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Frontpage Slideshow | Copyright © 2006-2010 orks, a business unit of Nuevvo Webware Ltd.
Thursday, 07 January 2010 12:07

Naked airport security pictures on the web

Written by Nick Farell


Image

It could happen


It is
only a matter of time before hackers get their paws on the high tech scans of naked people from airport security and stick them on the world wide wibble.

The latest scans which effectively show people naked have been leaping over many privacy hurdles to get adopted, but according to AP protection from technological intrusions have not been looked at yet. So far privacy groups have looked at the security around the machines themselves, but so far have not been that interested in the computers that control the x-ray machines.

Ty Miller, chief technology officer of Pure Hacking, which tests the security of websites and online systems told AP that from the attackers' perspective the computer that controls the machine is a softer target.

"The way to hack in and get access to images would be by accessing the computers controlling them. There's someone sitting there at a computer hitting 'enter' as people go through [to be scanned], and it's possible that that computer might have some sort of vulnerability, just as any desktop might," he said.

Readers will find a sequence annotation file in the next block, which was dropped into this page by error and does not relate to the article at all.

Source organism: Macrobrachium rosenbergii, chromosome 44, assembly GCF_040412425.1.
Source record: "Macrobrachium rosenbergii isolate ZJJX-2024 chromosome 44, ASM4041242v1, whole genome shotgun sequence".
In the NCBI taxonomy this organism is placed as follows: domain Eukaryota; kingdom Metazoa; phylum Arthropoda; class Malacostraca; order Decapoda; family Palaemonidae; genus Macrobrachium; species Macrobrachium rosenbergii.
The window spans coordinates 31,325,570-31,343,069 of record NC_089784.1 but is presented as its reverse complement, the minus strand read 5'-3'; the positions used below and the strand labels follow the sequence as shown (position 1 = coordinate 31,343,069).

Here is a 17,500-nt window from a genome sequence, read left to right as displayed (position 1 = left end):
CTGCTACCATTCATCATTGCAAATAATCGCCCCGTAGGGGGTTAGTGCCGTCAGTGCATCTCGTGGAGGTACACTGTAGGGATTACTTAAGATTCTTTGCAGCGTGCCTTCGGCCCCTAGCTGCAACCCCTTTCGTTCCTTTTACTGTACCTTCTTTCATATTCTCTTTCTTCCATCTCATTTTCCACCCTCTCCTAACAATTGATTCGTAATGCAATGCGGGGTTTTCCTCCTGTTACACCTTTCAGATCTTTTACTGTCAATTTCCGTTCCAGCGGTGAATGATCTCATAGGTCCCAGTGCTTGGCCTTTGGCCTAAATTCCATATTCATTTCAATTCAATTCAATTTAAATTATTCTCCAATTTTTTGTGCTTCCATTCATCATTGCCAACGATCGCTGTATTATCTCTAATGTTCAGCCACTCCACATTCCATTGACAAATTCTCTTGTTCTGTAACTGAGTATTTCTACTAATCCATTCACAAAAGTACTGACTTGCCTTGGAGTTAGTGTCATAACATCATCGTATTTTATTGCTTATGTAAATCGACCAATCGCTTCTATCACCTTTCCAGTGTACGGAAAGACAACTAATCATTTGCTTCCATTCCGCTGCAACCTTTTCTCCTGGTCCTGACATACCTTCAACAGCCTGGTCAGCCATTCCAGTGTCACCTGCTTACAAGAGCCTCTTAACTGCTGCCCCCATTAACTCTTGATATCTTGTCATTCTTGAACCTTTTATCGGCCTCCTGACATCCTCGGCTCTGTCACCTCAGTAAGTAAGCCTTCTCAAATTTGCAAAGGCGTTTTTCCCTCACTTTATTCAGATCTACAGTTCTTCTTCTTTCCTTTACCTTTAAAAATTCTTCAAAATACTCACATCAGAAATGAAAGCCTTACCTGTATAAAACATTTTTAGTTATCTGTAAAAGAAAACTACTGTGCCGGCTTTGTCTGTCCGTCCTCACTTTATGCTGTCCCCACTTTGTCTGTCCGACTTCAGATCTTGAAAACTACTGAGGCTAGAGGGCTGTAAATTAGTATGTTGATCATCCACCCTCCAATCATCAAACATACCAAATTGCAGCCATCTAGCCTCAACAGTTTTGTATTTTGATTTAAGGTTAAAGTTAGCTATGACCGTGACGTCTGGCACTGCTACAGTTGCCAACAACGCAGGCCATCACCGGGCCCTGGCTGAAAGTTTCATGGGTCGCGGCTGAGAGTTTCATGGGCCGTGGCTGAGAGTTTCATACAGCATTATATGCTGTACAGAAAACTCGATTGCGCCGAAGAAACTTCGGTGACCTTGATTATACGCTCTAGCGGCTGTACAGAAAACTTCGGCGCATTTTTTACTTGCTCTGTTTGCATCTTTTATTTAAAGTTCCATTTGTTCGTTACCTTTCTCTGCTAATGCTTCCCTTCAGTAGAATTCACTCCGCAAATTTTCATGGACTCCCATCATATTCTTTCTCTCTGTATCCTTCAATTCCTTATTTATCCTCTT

Hackers finding any computer weakness would have access to any data and naked airport scans could be on the web in a few minutes.

"Airport authorities say scanned images will not be stored and all machines are delivered to airports with [save] functions disabled," says the US Transport Security Administration.

However if a controlling computer is comprised this will not be enough. A hacker who installs a trojan onto the machine could capture a video of what the operator is looking at, and record it. Any hacker attacks would rely on the x-ray machine being plugged into the airport's computer network, and so connected to the outside world. To make matters worse the x-ray machines used the same radio frequency as wifi. This meant a hacker could use a wifi-enabled PC to hack into the machines and access scanned images.

Although this is tricky to decode it could mean that your naked jetlagged snaps could be in the public domain in all their flabby goodness. [speak for yourself. Ed]

Nick Farell

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